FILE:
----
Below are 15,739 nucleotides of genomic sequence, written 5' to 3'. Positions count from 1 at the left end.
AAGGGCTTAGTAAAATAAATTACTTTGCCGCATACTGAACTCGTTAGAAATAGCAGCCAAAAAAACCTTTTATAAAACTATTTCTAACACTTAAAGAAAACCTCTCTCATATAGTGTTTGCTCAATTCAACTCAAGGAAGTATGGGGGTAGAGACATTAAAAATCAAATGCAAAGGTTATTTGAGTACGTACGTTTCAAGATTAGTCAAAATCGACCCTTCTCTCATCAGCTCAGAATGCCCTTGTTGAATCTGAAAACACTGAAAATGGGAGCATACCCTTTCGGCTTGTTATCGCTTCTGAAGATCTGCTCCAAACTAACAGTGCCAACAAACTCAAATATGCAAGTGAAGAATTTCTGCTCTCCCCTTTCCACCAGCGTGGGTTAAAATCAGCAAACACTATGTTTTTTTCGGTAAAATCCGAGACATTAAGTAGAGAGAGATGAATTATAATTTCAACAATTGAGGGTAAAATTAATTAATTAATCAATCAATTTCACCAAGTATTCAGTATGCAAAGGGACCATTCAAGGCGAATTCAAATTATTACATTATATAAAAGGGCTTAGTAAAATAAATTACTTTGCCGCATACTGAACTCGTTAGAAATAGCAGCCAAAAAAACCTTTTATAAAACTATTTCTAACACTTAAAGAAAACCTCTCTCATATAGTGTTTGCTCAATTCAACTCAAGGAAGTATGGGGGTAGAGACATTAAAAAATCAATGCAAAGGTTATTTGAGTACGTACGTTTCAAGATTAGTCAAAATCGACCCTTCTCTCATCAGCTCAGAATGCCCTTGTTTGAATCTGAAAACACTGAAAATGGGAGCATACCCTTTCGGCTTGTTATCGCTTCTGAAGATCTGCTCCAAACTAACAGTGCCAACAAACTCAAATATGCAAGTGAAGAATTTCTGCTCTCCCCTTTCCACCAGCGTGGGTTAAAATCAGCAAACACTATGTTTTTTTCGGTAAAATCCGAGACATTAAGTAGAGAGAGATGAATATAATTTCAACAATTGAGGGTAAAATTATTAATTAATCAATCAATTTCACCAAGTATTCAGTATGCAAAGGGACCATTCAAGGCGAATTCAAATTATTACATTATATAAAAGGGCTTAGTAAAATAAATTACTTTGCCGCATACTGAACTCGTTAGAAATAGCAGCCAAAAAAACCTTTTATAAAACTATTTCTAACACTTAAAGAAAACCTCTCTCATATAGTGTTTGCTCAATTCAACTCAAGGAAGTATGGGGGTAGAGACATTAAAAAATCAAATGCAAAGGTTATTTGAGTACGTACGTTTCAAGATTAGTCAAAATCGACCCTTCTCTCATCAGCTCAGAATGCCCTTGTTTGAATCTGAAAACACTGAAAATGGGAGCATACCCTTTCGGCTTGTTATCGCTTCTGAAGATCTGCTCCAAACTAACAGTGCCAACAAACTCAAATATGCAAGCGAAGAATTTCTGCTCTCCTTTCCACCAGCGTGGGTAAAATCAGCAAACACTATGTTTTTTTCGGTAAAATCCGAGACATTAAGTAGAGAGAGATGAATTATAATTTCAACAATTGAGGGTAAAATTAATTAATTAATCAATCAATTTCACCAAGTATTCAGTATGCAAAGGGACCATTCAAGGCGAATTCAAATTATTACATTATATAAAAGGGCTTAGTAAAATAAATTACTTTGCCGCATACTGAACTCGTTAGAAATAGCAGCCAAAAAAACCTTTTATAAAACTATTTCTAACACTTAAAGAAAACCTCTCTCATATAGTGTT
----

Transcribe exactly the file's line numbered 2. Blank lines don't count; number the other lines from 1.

AAGGGCTTAGTAAAATAAATTACTTTGCCGCATACTGAACTCGTTAGAAATAGCAGCCAAAAAAACCTTTTATAAAACTATTTCTAACACTTAAAGAAAACCTCTCTCATATAGTGTTTGCTCAATTCAACTCAAGGAAGTATGGGGGTAGAGACATTAAAAATCAAATGCAAAGGTTATTTGAGTACGTACGTTTCAAGATTAGTCAAAATCGACCCTTCTCTCATCAGCTCAGAATGCCCTTGTTGAATCTGAAAACACTGAAAATGGGAGCATACCCTTTCGGCTTGTTATCGCTTCTGAAGATCTGCTCCAAACTAACAGTGCCAACAAACTCAAATATGCAAGTGAAGAATTTCTGCTCTCCCCTTTCCACCAGCGTGGGTTAAAATCAGCAAACACTATGTTTTTTTCGGTAAAATCCGAGACATTAAGTAGAGAGAGATGAATTATAATTTCAACAATTGAGGGTAAAATTAATTAATTAATCAATCAATTTCACCAAGTATTCAGTATGCAAAGGGACCATTCAAGGCGAATTCAAATTATTACATTATATAAAAGGGCTTAGTAAAATAAATTACTTTGCCGCATACTGAACTCGTTAGAAATAGCAGCCAAAAAAACCTTTTATAAAACTATTTCTAACACTTAAAGAAAACCTCTCTCATATAGTGTTTGCTCAATTCAACTCAAGGAAGTATGGGGGTAGAGACATTAAAAAATCAATGCAAAGGTTATTTGAGTACGTACGTTTCAAGATTAGTCAAAATCGACCCTTCTCTCATCAGCTCAGAATGCCCTTGTTTGAATCTGAAAACACTGAAAATGGGAGCATACCCTTTCGGCTTGTTATCGCTTCTGAAGATCTGCTCCAAACTAACAGTGCCAACAAACTCAAATATGCAAGTGAAGAATTTCTGCTCTCCCCTTTCCACCAGCGTGGGTTAAAATCAGCAAACACTATGTTTTTTTCGGTAAAATCCGAGACATTAAGTAGAGAGAGATGAATATAATTTCAACAATTGAGGGTAAAATTATTAATTAATCAATCAATTTCACCAAGTATTCAGTATGCAAAGGGACCATTCAAGGCGAATTCAAATTATTACATTATATAAAAGGGCTTAGTAAAATAAATTACTTTGCCGCATACTGAACTCGTTAGAAATAGCAGCCAAAAAAACCTTTTATAAAACTATTTCTAACACTTAAAGAAAACCTCTCTCATATAGTGTTTGCTCAATTCAACTCAAGGAAGTATGGGGGTAGAGACATTAAAAAATCAAATGCAAAGGTTATTTGAGTACGTACGTTTCAAGATTAGTCAAAATCGACCCTTCTCTCATCAGCTCAGAATGCCCTTGTTTGAATCTGAAAACACTGAAAATGGGAGCATACCCTTTCGGCTTGTTATCGCTTCTGAAGATCTGCTCCAAACTAACAGTGCCAACAAACTCAAATATGCAAGCGAAGAATTTCTGCTCTCCTTTCCACCAGCGTGGGTAAAATCAGCAAACACTATGTTTTTTTCGGTAAAATCCGAGACATTAAGTAGAGAGAGATGAATTATAATTTCAACAATTGAGGGTAAAATTAATTAATTAATCAATCAATTTCACCAAGTATTCAGTATGCAAAGGGACCATTCAAGGCGAATTCAAATTATTACATTATATAAAAGGGCTTAGTAAAATAAATTACTTTGCCGCATACTGAACTCGTTAGAAATAGCAGCCAAAAAAACCTTTTATAAAACTATTTCTAACACTTAAAGAAAACCTCTCTCATATAGTGTT